WASHINGTON, Jan. 14, 2011 — Defense Secretary Robert M. Gates’ trip to China this week advanced U.S. relations there, continuing the groundwork laid by Ambassador Richard C. Holbrooke, who’d years ago worked to open diplomatic relations with China, Secretary of State Hillary Rodham Clinton said today.
Holbrooke, who was serving as special U.S. envoy to Afghanistan and Pakistan when he died Dec. 13, will be honored in a memorial service here today, with Navy Adm. Mike Mullen, chairman of the Joint Chiefs of Staff, among the dignitaries scheduled to speak.
Clinton made the remarks as the first speaker of the State Department’s Richard C. Holbrooke Lecture Series here. “This is a bittersweet moment for me, personally, to give this inaugural lecture,” she said, praising Holbrooke as a “tireless negotiator” who left “an indelible mark on this department, this country and the world.”
Among his many missions, Holbrooke was a key player in opening formal diplomatic relations with China in the 1970s and served as president of the U.S.-Asia Relations Society, Clinton noted.
More than three decades later, Gates carried on that vision with his trip to Beijing, where he met with Chinese President Hu Jintao, as well as the country’s defense and foreign ministers. Gates’ trip was focused on re-establishing military-to-military relations with China, which pulled away last year in response to U.S. arms sales to Taiwan.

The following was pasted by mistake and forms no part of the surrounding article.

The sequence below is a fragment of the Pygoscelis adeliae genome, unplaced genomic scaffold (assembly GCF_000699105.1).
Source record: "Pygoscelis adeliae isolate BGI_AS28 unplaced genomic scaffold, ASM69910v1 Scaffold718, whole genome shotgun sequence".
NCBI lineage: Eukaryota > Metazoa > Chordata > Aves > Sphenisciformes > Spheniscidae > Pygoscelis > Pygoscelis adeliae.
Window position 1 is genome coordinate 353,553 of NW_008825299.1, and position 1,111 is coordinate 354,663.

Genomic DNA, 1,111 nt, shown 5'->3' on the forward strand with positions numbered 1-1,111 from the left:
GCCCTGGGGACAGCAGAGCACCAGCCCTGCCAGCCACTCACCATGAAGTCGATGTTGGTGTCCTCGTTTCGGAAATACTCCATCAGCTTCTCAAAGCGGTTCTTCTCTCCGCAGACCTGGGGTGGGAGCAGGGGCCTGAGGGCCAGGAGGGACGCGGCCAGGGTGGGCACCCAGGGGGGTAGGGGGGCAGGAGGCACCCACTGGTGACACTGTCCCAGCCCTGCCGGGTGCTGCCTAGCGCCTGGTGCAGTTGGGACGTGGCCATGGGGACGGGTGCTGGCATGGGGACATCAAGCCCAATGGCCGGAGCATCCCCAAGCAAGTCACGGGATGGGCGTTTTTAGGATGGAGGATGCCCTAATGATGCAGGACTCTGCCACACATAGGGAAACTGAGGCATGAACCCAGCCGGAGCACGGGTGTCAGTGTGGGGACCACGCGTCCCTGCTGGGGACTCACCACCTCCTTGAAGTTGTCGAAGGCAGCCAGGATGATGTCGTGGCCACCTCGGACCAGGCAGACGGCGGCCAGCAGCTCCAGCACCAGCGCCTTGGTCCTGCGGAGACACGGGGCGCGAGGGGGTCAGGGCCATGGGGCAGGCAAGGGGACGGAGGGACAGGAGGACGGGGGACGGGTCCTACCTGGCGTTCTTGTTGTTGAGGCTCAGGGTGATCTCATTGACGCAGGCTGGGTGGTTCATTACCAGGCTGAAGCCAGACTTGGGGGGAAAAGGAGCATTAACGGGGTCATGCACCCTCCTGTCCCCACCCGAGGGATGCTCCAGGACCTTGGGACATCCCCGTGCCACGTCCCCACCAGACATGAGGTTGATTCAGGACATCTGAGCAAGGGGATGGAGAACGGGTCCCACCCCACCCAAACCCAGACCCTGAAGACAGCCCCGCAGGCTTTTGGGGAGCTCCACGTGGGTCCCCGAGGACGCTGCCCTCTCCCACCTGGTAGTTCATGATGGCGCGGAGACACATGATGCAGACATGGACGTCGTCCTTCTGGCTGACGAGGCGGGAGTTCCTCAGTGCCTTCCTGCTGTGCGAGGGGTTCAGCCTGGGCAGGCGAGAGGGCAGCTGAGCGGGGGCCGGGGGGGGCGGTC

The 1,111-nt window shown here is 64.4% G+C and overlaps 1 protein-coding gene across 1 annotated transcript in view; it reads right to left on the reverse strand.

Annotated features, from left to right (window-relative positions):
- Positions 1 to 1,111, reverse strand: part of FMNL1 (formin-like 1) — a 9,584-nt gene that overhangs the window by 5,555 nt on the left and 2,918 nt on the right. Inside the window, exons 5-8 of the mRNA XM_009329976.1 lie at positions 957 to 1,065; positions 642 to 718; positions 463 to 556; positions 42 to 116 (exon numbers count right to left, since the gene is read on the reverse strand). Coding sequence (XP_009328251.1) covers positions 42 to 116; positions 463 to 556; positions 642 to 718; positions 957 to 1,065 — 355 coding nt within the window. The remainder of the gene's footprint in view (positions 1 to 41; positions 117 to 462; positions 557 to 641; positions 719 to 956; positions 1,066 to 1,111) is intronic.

At the end of his visit Jan. 12, Gates called his meetings in Beijing “productive” and said they set the stage to take U.S.-China military-to-military relations “to the next level.”
Hu is scheduled to meet with President Barack Obama at the White House next week, when, Clinton said, “the breadth of our engagement will be on full display.”
The United States and China have much to gain by working together on regional security threats like North Korea and Iran, on the global economy, and humanitarian missions, Clinton said. And, still, she added, the United States will continue to press Chinese officials to release political prisoners and expand freedom of speech and religion for its citizens.
“This is not a relationship that fits neatly into black-and-white categories of friend or rival. We have two complex countries,” she said. “To keep this relationship on a positive trajectory, we have to be honest about our differences … and avoid unrealistic expectations. It requires steady effort over time.”
U.S. Department of Defense
Office of the Assistant Secretary of Defense (Public Affairs)